7 Brutal Truths We Wish Everyone Knew About Depression
About Depression – Depression is NOT a first-world problem. Each year, 30,000 Americans die by suicide. In two thirds of these cases, depression is an underlying factor. In any given year, 6.7 percent of the adult population will experience a major depressive episode.
For those who are not part of the 6.7 percent, it’s impossible to understand what someone with depression really goes through. Lack of awareness and education surrounding mental illness, and gross inaccuracies in the media inevitably result in misinformation.
Below, I hope to clarify some of the myths associated with depression, along with some examples of what NOT to say to someone who is depressed.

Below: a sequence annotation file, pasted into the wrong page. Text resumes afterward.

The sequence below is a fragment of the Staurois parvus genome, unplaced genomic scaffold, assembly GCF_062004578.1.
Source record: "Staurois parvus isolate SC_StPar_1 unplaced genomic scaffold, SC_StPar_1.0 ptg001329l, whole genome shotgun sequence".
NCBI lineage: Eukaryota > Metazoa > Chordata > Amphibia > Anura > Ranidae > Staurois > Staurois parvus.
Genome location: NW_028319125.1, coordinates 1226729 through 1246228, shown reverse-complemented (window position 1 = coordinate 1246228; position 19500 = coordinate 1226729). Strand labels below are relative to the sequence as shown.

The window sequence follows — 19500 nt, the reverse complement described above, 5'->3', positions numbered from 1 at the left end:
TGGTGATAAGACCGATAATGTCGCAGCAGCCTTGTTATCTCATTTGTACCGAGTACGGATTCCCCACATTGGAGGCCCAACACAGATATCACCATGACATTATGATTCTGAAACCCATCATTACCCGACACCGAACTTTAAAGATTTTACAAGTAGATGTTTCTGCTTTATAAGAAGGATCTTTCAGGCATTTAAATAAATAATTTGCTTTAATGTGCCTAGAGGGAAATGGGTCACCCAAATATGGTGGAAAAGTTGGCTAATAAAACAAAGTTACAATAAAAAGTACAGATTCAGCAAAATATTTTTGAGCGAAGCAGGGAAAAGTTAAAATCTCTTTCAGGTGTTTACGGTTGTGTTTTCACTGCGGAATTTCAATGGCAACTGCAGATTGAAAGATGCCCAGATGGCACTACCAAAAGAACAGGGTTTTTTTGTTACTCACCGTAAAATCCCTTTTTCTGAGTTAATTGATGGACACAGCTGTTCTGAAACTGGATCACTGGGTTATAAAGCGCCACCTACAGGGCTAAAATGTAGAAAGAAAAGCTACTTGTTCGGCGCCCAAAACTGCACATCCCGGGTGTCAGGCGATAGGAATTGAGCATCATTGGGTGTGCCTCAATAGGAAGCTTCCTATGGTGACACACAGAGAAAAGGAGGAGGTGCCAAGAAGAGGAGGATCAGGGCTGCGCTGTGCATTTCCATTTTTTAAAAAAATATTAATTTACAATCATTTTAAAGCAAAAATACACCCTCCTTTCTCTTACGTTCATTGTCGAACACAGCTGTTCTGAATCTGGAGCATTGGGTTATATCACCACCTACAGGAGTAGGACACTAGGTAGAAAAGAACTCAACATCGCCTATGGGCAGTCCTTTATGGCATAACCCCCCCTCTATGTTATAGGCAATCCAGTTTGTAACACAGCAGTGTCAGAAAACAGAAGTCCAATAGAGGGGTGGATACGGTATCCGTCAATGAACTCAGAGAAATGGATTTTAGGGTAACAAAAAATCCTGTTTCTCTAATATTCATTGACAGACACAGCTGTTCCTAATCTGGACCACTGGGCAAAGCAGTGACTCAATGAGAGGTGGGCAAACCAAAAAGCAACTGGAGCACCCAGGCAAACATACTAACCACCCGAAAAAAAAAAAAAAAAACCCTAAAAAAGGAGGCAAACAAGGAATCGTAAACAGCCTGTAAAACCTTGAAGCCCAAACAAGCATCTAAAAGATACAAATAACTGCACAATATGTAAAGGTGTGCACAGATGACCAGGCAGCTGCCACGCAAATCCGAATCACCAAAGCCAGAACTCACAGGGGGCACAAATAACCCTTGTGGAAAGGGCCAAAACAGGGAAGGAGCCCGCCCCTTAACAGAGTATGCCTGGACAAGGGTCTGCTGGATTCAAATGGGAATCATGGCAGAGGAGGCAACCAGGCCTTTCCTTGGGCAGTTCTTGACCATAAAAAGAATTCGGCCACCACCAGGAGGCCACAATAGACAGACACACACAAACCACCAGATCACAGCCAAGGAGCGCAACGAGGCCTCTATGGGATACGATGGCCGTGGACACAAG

1. Depression is more than just sadness.
“Everyone feels this way sometimes.”
False. Everyone experiences periods of sadness or grief during their lifetime, but not everyone will experience a clinical depressive episode.
A pervasive disease of the brain, depression goes beyond sadness, affecting every aspect of the sufferer’s life. It can be a debilitating disease, and as a primary cause of suicide, a fatal one.
When someone is depressed, something as simple as taking a shower can seem like a Herculean task, as can any social interaction. Often one’s view of themselves becomes so distorted they may see the world and everyone in it as an adversary, including family and friends.
They may know, intellectually, that they are loved and that the world is not ‘against’ them. However, intellect and reason play little role in depression.
What does play a major role are feelings of inexplicable guilt, helplessness and deep despair. Sometimes there may be sadness, and sometimes there may be no feeling at all- just a dull, paralyzing numbness, the idea of things ever getting better seeming like an impossibility.